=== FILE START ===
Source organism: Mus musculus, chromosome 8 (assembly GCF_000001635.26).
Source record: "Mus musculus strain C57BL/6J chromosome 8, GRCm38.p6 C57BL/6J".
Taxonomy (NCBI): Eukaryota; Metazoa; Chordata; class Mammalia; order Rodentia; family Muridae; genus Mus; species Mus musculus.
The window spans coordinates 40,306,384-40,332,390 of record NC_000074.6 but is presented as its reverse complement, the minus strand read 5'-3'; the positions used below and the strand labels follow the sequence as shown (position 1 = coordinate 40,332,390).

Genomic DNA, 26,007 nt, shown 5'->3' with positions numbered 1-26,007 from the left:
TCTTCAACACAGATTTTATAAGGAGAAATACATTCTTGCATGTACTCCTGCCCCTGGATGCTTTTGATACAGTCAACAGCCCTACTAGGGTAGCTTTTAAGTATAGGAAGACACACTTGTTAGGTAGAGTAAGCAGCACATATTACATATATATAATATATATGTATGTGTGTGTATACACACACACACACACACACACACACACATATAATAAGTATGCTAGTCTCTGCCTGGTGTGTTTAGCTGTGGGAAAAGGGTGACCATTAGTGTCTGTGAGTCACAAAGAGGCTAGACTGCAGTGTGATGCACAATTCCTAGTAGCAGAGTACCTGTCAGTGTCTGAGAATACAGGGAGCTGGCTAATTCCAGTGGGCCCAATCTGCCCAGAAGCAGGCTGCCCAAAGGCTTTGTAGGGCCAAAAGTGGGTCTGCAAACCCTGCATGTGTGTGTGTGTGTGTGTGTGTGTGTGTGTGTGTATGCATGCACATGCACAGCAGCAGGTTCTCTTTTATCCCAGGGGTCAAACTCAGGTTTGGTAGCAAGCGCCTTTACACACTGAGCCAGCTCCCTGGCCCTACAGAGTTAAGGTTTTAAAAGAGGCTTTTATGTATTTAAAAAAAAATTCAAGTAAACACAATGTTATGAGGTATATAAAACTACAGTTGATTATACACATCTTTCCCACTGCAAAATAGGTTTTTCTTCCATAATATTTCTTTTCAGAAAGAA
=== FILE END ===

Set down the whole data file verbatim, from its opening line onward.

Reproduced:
Source organism: Mus musculus, chromosome 8 (assembly GCF_000001635.26).
Source record: "Mus musculus strain C57BL/6J chromosome 8, GRCm38.p6 C57BL/6J".
Taxonomy (NCBI): Eukaryota; Metazoa; Chordata; class Mammalia; order Rodentia; family Muridae; genus Mus; species Mus musculus.
The window spans coordinates 40,306,384-40,332,390 of record NC_000074.6 but is presented as its reverse complement, the minus strand read 5'-3'; the positions used below and the strand labels follow the sequence as shown (position 1 = coordinate 40,332,390).

Genomic DNA, 26,007 nt, shown 5'->3' with positions numbered 1-26,007 from the left:
TCTTCAACACAGATTTTATAAGGAGAAATACATTCTTGCATGTACTCCTGCCCCTGGATGCTTTTGATACAGTCAACAGCCCTACTAGGGTAGCTTTTAAGTATAGGAAGACACACTTGTTAGGTAGAGTAAGCAGCACATATTACATATATATAATATATATGTATGTGTGTGTATACACACACACACACACACACACACACACATATAATAAGTATGCTAGTCTCTGCCTGGTGTGTTTAGCTGTGGGAAAAGGGTGACCATTAGTGTCTGTGAGTCACAAAGAGGCTAGACTGCAGTGTGATGCACAATTCCTAGTAGCAGAGTACCTGTCAGTGTCTGAGAATACAGGGAGCTGGCTAATTCCAGTGGGCCCAATCTGCCCAGAAGCAGGCTGCCCAAAGGCTTTGTAGGGCCAAAAGTGGGTCTGCAAACCCTGCATGTGTGTGTGTGTGTGTGTGTGTGTGTGTGTGTGTATGCATGCACATGCACAGCAGCAGGTTCTCTTTTATCCCAGGGGTCAAACTCAGGTTTGGTAGCAAGCGCCTTTACACACTGAGCCAGCTCCCTGGCCCTACAGAGTTAAGGTTTTAAAAGAGGCTTTTATGTATTTAAAAAAAAATTCAAGTAAACACAATGTTATGAGGTATATAAAACTACAGTTGATTATACACATCTTTCCCACTGCAAAATAGGTTTTTCTTCCATAATATTTCTTTTCAGAAAGAA